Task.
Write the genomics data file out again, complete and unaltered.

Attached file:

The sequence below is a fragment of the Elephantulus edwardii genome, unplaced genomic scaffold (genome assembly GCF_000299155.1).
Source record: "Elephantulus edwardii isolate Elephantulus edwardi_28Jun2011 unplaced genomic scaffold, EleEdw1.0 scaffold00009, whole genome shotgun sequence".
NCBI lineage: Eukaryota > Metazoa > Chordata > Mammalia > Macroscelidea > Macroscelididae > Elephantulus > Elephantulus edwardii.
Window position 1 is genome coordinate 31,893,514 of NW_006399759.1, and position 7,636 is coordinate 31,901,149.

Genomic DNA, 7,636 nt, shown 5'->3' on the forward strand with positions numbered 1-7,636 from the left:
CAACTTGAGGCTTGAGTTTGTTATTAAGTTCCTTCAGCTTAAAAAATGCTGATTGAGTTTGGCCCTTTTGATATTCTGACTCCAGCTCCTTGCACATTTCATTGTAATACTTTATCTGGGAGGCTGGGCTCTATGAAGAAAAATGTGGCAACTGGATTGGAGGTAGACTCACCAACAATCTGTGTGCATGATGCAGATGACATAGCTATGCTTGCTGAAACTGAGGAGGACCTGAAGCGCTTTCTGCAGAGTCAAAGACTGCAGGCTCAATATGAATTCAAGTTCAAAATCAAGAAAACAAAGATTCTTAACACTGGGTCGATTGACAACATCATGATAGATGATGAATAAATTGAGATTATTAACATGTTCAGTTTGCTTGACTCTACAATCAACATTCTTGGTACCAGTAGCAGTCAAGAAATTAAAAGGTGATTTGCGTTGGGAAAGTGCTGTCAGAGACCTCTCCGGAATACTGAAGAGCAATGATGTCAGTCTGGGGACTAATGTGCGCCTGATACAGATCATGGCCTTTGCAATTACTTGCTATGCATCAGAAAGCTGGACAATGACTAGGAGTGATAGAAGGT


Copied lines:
The sequence below is a fragment of the Elephantulus edwardii genome, unplaced genomic scaffold (genome assembly GCF_000299155.1).
Source record: "Elephantulus edwardii isolate Elephantulus edwardi_28Jun2011 unplaced genomic scaffold, EleEdw1.0 scaffold00009, whole genome shotgun sequence".
NCBI lineage: Eukaryota > Metazoa > Chordata > Mammalia > Macroscelidea > Macroscelididae > Elephantulus > Elephantulus edwardii.
Window position 1 is genome coordinate 31,893,514 of NW_006399759.1, and position 7,636 is coordinate 31,901,149.

Genomic DNA, 7,636 nt, shown 5'->3' on the forward strand with positions numbered 1-7,636 from the left:
CAACTTGAGGCTTGAGTTTGTTATTAAGTTCCTTCAGCTTAAAAAATGCTGATTGAGTTTGGCCCTTTTGATATTCTGACTCCAGCTCCTTGCACATTTCATTGTAATACTTTATCTGGGAGGCTGGGCTCTATGAAGAAAAATGTGGCAACTGGATTGGAGGTAGACTCACCAACAATCTGTGTGCATGATGCAGATGACATAGCTATGCTTGCTGAAACTGAGGAGGACCTGAAGCGCTTTCTGCAGAGTCAAAGACTGCAGGCTCAATATGAATTCAAGTTCAAAATCAAGAAAACAAAGATTCTTAACACTGGGTCGATTGACAACATCATGATAGATGATGAATAAATTGAGATTATTAACATGTTCAGTTTGCTTGACTCTACAATCAACATTCTTGGTACCAGTAGCAGTCAAGAAATTAAAAGGTGATTTGCGTTGGGAAAGTGCTGTCAGAGACCTCTCCGGAATACTGAAGAGCAATGATGTCAGTCTGGGGACTAATGTGCGCCTGATACAGATCATGGCCTTTGCAATTACTTGCTATGCATCAGAAAGCTGGACAATGACTAGGAGTGATAGAAGGT